The cell was fabricated at Trina Solar’s State Key Laboratory (SKL) of PV Science and Technology (PVST), using manufacturing equipment typically seen in standard volume production lines. It has an area of 252 sq cm with nine busbars. Image: Trina Solar
‘Solar Module Super League’ (SMSL) member Trina Solar has produced a bifacial Passivated Emitter Rear Cell (PERC) conversion efficiency of 23.39% using conventional ‘industrial’ manufacturing equipment, believed to be the highest figure to date. The cell was calibrated at ISFH CalTeC.
The cell was fabricated at Trina Solar’s State Key Laboratory (SKL) of PV Science and Technology (PVST), using manufacturing equipment typically seen in standard volume production lines. It has an area of 252 sq cm with nine busbars.
“Progress in PERC cell manufacturing is continuing to be very fast in the whole PV industry”, said Dr. Zhiqiang Feng, the vice president of Trina Solar and the director of SKL, “and we are delighted to announce that our R&D team is at the forefront”.
Dr. Yang Yang, the director of the PERC research group at SKL, added: “Our aim is to develop processes that can be transferred to production, therefore we decided to fabricate such champion PERC cells purely on equipment that is part of standard manufacturing lines, like metallization with standard screen-printers”.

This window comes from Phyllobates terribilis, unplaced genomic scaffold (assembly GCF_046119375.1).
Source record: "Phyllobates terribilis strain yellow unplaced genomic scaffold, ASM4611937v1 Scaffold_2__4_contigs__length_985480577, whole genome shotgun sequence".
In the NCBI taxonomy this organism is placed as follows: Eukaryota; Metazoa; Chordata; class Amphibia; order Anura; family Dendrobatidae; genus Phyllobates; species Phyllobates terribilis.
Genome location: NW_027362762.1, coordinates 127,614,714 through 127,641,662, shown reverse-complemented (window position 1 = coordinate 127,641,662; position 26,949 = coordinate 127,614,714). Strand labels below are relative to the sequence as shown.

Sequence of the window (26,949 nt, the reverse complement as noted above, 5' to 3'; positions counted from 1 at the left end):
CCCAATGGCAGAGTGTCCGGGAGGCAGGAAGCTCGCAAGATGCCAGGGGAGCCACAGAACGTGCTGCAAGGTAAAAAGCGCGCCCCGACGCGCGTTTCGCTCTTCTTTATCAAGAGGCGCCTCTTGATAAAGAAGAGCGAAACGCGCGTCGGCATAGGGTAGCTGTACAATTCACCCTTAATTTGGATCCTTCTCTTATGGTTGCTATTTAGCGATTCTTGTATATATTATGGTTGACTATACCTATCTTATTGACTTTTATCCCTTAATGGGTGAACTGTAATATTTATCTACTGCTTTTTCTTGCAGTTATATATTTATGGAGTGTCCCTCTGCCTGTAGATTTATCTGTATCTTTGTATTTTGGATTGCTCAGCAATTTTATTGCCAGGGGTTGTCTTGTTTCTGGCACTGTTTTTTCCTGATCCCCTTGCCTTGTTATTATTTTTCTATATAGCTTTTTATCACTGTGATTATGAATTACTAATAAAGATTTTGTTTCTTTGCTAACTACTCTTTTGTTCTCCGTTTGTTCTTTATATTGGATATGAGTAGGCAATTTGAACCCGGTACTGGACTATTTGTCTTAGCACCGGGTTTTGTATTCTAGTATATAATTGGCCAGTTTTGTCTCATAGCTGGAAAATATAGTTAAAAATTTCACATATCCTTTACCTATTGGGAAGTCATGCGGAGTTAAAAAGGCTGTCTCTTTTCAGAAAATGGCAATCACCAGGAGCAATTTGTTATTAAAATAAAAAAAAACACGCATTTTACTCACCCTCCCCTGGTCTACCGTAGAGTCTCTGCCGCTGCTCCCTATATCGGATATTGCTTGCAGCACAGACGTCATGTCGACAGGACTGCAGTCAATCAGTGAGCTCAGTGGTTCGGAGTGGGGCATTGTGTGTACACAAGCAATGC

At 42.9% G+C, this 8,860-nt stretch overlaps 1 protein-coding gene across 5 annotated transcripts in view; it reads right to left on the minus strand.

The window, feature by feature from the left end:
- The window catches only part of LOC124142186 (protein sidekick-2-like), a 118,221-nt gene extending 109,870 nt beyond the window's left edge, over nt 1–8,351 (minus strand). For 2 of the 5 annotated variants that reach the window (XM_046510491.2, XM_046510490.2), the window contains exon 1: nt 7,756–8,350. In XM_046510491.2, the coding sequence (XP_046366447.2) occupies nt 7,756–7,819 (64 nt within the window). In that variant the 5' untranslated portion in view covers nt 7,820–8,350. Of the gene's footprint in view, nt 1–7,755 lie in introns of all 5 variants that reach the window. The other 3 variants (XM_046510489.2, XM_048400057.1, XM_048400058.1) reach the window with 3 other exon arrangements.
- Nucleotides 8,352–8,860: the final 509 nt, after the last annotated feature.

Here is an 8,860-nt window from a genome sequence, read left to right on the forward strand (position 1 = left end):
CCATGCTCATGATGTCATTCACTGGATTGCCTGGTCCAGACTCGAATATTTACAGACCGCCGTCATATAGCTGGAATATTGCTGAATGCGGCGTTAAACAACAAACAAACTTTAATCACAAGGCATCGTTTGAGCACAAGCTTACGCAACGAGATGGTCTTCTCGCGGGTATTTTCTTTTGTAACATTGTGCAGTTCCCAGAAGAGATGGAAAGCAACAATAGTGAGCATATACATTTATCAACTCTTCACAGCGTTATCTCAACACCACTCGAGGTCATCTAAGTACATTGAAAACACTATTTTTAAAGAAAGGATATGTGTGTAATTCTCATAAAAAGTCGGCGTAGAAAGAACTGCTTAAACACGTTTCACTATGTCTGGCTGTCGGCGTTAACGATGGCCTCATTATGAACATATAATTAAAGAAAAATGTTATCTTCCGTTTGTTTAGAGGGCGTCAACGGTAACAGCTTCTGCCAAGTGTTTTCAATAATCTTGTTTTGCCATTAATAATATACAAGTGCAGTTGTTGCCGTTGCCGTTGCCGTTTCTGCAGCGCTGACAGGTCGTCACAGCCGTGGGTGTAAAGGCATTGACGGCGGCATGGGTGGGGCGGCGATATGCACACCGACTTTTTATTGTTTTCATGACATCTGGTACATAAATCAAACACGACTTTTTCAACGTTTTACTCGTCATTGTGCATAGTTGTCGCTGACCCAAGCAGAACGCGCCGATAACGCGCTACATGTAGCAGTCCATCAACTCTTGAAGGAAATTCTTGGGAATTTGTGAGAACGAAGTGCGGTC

Trina’s principal scientist Dr. Pietro P. Altermatt said: “Each world record refers to a certain category, like ‘laboratory cell’, or ‘cast material’. There is no precisely defined category ‘industrial cell’ because equipment in mass production evolves over time, and it is difficult to provide evidence of exactly how the reported cell was processed. Sometimes, higher PERC cell efficiencies are announced, but without stating details about metallization, or whether passivating contacts were used. This makes it difficult to assess progress in the field. This is why we are open about our manufacturing details”.
Trina Solar noted that the only difference to a mass production version of the cell was in the deposition of the antireflection coating, which was adjusted to improve light trapping properties during calibration in air as the cell has when encapsulated in a module.
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